A diagnosis of CDH triggers numerous emotions, making it difficult for parents to absorb and process the information initially presented to them during a clinical visit [2-6]. Typically, parents receive this diagnosis and the complex information in a single prenatal visit. Many parents do not feel that one consultation provides enough time to learn about the diagnosis and its implications [6]. However, most parents want to engage in decisions regarding their baby’s care during this time, working with clinicians to support the decision-making process [7-10].

When met with uncertainty, parents often search for medical information outside of clinical encounters to make informed choices [11-13]. The internet is a popular resource for patients and families facing a difficult diagnosis such as CDH [11-14]. Despite its popularity, little is known about the comprehensiveness of internet-based CDH information [15].

This study aimed to evaluate the content and quality of internet-based information parents might find about CDH. Results could support the development or updating of websites to facilitate parental education and decision making about CDH.

Internet Searches

We conducted searches using 9 different terms on Google: “Congenital diaphragmatic hernia”, “CDH in a baby”, “Congenital diaphragmatic hernia surgery”, “Congenital diaphragmatic hernia NICU”, “Baby with stomach in chest”, “Baby with hole in diaphragm”, “CDH support for parents”, “Affording CDH/NICU costs”, and “CDH parent support website”. These search terms were chosen due to their use of lay-person terminology, and based upon clinical discussions with families of patients with CDH. We reviewed these terms with several practicing clinicians treating families facing this decision. We repeated searches on Bing until it was clear that the results produced the same websites. As most (91%) people do not look beyond the first page of search results [16], we included the first 3 pages for completeness.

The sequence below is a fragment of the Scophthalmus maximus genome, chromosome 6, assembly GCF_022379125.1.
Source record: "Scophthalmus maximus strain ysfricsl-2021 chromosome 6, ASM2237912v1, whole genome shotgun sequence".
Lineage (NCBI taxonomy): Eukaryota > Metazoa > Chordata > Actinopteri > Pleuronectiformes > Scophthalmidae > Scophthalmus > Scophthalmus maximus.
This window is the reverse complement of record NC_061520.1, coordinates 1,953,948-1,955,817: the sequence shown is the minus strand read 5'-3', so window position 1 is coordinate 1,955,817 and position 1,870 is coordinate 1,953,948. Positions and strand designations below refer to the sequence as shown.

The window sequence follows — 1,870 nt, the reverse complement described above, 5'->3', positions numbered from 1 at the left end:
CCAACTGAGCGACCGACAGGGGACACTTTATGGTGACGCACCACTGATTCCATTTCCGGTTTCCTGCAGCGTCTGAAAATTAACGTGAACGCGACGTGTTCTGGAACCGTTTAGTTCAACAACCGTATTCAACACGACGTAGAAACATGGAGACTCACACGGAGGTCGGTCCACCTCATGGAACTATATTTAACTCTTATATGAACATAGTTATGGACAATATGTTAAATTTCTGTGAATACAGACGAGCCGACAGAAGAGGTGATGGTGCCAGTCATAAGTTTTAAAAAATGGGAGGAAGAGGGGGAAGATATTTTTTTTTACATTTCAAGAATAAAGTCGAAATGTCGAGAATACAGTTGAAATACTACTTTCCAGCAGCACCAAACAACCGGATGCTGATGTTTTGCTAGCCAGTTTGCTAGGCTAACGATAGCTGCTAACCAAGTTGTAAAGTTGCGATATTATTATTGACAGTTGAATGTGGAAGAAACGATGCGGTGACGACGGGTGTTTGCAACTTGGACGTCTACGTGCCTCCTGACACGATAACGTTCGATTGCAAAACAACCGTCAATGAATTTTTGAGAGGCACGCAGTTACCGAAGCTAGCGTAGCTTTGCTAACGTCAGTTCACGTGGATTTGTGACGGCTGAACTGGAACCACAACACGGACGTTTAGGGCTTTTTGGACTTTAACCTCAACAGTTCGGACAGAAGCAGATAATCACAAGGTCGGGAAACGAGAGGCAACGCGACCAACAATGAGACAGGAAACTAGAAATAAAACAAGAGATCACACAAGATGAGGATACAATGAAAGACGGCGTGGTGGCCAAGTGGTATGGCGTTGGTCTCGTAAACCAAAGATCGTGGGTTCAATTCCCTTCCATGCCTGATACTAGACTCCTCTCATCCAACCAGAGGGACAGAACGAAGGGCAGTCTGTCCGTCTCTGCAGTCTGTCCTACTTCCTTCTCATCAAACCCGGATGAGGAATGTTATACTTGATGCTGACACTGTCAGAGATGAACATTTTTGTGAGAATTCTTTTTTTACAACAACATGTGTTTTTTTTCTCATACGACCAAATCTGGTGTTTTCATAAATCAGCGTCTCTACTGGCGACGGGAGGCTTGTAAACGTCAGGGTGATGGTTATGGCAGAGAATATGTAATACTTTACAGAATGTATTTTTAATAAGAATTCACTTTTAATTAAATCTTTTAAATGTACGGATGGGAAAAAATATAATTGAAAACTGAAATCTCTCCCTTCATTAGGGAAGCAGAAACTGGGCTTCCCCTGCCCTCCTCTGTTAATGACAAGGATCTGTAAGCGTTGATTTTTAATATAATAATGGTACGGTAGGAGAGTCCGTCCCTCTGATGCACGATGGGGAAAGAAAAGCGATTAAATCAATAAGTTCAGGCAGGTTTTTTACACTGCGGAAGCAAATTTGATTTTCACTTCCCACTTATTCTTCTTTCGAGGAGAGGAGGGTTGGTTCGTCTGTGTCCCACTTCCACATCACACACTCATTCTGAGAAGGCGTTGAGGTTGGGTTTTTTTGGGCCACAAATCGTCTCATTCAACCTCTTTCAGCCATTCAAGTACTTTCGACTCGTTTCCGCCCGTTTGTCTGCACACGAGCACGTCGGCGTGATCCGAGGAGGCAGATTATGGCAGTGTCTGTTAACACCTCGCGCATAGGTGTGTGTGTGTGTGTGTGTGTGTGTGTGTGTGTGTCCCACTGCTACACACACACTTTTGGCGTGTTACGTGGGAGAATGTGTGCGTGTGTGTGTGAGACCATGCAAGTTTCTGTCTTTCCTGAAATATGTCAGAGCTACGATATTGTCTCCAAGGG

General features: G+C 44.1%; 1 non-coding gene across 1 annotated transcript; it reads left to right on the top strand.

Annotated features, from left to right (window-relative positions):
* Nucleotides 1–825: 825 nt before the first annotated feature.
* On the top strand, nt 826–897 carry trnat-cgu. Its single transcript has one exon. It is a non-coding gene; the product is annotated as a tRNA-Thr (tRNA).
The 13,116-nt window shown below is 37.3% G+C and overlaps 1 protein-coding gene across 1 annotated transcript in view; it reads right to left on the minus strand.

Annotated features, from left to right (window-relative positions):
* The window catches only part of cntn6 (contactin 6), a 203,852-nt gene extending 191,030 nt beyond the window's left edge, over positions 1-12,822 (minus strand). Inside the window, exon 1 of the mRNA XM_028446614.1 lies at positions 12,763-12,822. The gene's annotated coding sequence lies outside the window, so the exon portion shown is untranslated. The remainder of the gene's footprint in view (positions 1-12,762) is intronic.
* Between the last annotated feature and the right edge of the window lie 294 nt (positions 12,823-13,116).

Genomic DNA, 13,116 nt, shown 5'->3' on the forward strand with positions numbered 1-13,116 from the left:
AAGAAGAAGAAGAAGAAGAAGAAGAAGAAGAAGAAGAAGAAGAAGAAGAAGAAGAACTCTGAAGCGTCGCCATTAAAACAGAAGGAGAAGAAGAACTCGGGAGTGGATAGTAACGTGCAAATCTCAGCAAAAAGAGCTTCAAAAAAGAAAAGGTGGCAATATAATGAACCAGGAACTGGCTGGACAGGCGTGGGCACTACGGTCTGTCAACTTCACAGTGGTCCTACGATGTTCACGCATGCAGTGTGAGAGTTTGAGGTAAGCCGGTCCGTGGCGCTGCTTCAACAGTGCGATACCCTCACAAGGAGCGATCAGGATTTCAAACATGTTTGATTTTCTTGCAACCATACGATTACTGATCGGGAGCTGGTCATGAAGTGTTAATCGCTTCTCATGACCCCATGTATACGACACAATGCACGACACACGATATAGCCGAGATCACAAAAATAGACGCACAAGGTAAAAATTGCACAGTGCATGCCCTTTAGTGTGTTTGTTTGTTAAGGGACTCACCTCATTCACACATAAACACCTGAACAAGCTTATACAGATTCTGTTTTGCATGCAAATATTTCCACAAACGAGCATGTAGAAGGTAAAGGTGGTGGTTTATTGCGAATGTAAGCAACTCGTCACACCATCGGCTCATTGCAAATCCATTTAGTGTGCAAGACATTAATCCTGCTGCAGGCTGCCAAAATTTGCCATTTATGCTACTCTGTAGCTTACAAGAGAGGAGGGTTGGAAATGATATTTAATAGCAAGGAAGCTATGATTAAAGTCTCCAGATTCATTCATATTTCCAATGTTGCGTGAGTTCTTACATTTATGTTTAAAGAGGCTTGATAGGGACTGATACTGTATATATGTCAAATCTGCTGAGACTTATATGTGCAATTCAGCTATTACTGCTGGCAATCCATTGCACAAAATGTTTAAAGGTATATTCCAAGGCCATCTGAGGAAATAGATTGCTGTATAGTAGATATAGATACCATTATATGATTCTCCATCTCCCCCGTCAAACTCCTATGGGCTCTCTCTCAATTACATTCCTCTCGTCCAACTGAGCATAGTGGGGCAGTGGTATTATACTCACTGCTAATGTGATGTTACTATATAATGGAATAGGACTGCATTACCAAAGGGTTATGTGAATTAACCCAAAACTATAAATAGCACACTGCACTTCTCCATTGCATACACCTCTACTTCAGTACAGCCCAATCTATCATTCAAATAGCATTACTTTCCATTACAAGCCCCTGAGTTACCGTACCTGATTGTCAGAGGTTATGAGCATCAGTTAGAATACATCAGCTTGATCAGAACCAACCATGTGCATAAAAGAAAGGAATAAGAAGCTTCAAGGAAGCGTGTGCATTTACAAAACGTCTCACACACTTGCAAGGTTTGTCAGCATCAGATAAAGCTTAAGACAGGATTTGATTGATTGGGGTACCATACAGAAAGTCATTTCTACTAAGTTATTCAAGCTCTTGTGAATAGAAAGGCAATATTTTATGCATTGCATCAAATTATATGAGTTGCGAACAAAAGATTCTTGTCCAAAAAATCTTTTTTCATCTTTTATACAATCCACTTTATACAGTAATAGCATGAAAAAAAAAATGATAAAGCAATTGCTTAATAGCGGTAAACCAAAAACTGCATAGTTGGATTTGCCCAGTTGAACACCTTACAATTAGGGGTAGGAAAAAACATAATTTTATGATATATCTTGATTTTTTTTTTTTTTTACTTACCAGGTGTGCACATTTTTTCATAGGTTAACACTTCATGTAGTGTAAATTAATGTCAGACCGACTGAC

Websites were included if they contained: (1) basic CDH information; (2) resources for patients with CDH or their parents; and (3) discussion boards, chat rooms, or social support information regarding CDH. Exclusion criteria included paid advertisements, legal sites, non-US sites, sites targeted to medical professionals, definition-only sites (ie,, sites requiring logins, and sites not about CDH.

We coded included sites’ content on the first page plus 2 clicks from the first page. Content linked to external sites was not coded. The study did not involve human patients, thus institutional review board approval was unnecessary.

Website Coding

We developed a coding instrument of 133 items in the following categories: (1) basic definition or description of CDH; (2) prenatal care for CDH; (3) typical hospital course for patients with CDH; (4) ECMO procedure and complications; (5) CDH outcomes; (6) prenatal CDH surgery; (7) postnatal CDH surgery; and (8) financial, emotional, or personal support. This instrument was reviewed for accuracy and completeness by 2 neonatologists with experience in treating CDH.